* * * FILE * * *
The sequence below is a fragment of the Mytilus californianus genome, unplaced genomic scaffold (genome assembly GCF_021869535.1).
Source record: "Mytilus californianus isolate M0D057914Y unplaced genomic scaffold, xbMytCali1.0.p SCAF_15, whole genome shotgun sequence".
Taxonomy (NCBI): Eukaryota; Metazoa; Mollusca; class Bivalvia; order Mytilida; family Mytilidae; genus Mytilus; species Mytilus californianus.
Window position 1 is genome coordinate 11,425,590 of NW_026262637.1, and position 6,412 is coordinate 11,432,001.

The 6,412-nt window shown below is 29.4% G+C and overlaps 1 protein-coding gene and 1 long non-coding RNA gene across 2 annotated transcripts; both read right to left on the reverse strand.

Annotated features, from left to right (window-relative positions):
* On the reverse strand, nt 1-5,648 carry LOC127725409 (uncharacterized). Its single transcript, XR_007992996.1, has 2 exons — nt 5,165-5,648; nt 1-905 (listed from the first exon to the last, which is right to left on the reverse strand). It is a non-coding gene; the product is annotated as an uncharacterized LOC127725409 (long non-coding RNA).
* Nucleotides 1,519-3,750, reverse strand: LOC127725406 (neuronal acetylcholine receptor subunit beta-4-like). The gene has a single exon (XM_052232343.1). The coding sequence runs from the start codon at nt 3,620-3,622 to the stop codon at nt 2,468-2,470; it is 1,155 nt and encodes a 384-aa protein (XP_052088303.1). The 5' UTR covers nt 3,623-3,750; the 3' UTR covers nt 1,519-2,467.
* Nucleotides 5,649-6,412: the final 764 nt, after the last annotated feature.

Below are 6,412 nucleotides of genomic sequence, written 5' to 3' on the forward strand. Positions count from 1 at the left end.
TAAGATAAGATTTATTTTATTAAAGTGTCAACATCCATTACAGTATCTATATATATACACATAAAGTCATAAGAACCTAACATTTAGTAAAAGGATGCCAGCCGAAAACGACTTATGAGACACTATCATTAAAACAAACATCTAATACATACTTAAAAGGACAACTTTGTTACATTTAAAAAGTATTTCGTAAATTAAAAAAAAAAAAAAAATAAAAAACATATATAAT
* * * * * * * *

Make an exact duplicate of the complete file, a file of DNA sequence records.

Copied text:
The sequence below is a fragment of the Mytilus californianus genome, unplaced genomic scaffold (genome assembly GCF_021869535.1).
Source record: "Mytilus californianus isolate M0D057914Y unplaced genomic scaffold, xbMytCali1.0.p SCAF_15, whole genome shotgun sequence".
Taxonomy (NCBI): Eukaryota; Metazoa; Mollusca; class Bivalvia; order Mytilida; family Mytilidae; genus Mytilus; species Mytilus californianus.
Window position 1 is genome coordinate 11,425,590 of NW_026262637.1, and position 6,412 is coordinate 11,432,001.

The 6,412-nt window shown below is 29.4% G+C and overlaps 1 protein-coding gene and 1 long non-coding RNA gene across 2 annotated transcripts; both read right to left on the reverse strand.

Annotated features, from left to right (window-relative positions):
* On the reverse strand, nt 1-5,648 carry LOC127725409 (uncharacterized). Its single transcript, XR_007992996.1, has 2 exons — nt 5,165-5,648; nt 1-905 (listed from the first exon to the last, which is right to left on the reverse strand). It is a non-coding gene; the product is annotated as an uncharacterized LOC127725409 (long non-coding RNA).
* Nucleotides 1,519-3,750, reverse strand: LOC127725406 (neuronal acetylcholine receptor subunit beta-4-like). The gene has a single exon (XM_052232343.1). The coding sequence runs from the start codon at nt 3,620-3,622 to the stop codon at nt 2,468-2,470; it is 1,155 nt and encodes a 384-aa protein (XP_052088303.1). The 5' UTR covers nt 3,623-3,750; the 3' UTR covers nt 1,519-2,467.
* Nucleotides 5,649-6,412: the final 764 nt, after the last annotated feature.

Below are 6,412 nucleotides of genomic sequence, written 5' to 3' on the forward strand. Positions count from 1 at the left end.
TAAGATAAGATTTATTTTATTAAAGTGTCAACATCCATTACAGTATCTATATATATACACATAAAGTCATAAGAACCTAACATTTAGTAAAAGGATGCCAGCCGAAAACGACTTATGAGACACTATCATTAAAACAAACATCTAATACATACTTAAAAGGACAACTTTGTTACATTTAAAAAGTATTTCGTAAATTAAAAAAAAAAAAAAAATAAAAAACATATATAAT